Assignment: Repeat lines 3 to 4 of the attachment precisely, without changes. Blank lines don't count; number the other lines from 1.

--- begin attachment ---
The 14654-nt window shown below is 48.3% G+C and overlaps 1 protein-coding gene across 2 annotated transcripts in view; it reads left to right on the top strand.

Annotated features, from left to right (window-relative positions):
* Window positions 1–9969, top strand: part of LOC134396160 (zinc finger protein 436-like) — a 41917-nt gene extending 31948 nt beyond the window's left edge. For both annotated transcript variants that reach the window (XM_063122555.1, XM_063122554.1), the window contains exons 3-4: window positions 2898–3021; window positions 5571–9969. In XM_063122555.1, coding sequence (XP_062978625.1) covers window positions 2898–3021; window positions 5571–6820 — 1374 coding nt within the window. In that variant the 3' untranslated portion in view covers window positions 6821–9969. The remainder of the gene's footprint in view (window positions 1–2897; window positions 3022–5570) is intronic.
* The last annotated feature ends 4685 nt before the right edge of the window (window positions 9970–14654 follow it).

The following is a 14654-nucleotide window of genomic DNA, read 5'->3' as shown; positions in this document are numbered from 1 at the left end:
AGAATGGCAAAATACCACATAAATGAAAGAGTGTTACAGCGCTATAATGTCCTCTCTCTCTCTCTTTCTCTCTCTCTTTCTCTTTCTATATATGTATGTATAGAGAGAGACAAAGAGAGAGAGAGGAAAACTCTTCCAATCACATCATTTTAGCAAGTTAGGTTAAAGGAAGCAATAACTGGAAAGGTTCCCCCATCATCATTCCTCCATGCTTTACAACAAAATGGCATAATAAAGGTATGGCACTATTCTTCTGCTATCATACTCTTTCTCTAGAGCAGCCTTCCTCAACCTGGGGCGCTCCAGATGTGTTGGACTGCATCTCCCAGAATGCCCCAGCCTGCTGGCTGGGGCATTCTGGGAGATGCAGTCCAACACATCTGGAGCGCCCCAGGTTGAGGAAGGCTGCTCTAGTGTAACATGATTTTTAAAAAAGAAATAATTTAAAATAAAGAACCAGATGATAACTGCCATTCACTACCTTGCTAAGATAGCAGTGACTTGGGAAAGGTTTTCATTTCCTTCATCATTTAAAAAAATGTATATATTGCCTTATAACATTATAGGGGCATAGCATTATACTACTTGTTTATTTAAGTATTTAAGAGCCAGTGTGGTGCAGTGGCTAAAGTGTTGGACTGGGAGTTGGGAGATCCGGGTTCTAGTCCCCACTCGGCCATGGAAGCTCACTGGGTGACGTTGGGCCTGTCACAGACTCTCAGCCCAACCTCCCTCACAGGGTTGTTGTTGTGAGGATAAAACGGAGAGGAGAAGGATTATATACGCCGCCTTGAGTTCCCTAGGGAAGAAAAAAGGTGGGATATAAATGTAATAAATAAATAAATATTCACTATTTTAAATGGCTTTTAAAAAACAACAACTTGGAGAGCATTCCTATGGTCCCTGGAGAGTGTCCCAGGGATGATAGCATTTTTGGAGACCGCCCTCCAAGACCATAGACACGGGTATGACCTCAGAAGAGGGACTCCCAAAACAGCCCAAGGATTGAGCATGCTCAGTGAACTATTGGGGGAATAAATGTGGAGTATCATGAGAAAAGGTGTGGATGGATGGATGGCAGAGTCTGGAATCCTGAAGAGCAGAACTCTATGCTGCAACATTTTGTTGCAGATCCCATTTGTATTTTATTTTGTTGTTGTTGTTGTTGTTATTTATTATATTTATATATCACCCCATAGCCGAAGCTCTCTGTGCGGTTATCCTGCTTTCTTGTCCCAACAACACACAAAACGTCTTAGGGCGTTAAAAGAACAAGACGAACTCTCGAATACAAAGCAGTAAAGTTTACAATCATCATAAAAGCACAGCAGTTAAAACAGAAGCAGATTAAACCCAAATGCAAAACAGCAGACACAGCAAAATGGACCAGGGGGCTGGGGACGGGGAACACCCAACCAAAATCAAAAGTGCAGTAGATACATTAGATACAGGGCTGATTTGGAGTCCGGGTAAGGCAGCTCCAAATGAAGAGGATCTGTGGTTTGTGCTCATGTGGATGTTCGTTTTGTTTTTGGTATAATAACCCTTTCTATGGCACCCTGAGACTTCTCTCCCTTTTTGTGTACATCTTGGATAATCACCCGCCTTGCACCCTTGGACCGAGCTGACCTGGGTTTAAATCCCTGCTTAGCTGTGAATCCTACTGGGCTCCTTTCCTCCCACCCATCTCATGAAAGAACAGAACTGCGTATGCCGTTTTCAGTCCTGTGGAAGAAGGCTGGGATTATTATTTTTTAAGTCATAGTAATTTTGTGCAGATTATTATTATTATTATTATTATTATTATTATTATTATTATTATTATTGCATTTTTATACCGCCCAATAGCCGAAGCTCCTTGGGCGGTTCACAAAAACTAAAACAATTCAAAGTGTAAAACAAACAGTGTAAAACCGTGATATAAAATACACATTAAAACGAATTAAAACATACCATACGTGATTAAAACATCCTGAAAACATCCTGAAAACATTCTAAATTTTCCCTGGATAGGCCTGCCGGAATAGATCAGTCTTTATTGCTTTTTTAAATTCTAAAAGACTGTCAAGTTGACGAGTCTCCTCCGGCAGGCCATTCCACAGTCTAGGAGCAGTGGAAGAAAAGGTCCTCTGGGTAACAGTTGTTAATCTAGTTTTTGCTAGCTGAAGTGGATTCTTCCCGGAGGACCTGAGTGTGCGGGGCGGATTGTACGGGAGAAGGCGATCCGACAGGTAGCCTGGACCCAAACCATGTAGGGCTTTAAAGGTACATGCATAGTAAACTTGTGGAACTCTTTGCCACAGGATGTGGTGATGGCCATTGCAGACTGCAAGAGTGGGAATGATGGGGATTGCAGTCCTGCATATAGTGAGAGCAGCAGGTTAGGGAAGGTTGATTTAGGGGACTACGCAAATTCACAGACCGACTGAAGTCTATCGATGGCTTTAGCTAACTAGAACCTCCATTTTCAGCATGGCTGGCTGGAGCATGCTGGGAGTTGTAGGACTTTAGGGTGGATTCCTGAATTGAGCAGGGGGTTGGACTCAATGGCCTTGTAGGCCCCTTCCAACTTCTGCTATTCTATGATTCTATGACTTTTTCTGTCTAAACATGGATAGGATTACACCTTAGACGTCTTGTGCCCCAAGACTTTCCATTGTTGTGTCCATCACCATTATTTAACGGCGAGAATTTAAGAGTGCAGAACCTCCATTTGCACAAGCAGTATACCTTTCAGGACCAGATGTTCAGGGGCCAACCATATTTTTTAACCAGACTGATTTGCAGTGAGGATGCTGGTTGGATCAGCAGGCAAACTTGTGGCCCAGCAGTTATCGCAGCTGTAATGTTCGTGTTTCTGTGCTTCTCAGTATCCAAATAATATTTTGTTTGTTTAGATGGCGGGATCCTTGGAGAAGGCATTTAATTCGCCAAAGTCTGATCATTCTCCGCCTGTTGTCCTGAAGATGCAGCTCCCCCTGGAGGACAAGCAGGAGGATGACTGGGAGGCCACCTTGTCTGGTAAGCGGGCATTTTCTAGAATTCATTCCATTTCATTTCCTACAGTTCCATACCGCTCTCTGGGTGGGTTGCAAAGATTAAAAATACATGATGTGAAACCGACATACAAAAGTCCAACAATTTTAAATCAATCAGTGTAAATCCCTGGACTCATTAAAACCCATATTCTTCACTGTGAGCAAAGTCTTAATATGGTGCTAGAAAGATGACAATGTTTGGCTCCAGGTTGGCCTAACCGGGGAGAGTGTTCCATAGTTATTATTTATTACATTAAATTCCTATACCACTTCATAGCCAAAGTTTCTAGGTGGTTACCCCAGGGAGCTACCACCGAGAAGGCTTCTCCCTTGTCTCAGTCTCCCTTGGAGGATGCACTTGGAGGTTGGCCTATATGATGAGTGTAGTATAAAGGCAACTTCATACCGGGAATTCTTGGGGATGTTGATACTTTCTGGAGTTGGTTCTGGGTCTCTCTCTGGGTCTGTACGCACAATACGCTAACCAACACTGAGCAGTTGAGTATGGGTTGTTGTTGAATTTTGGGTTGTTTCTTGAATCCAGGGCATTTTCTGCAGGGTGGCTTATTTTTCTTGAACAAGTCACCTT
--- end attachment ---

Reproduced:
* Window positions 1–9969, top strand: part of LOC134396160 (zinc finger protein 436-like) — a 41917-nt gene extending 31948 nt beyond the window's left edge. For both annotated transcript variants that reach the window (XM_063122555.1, XM_063122554.1), the window contains exons 3-4: window positions 2898–3021; window positions 5571–9969. In XM_063122555.1, coding sequence (XP_062978625.1) covers window positions 2898–3021; window positions 5571–6820 — 1374 coding nt within the window. In that variant the 3' untranslated portion in view covers window positions 6821–9969. The remainder of the gene's footprint in view (window positions 1–2897; window positions 3022–5570) is intronic.
* The last annotated feature ends 4685 nt before the right edge of the window (window positions 9970–14654 follow it).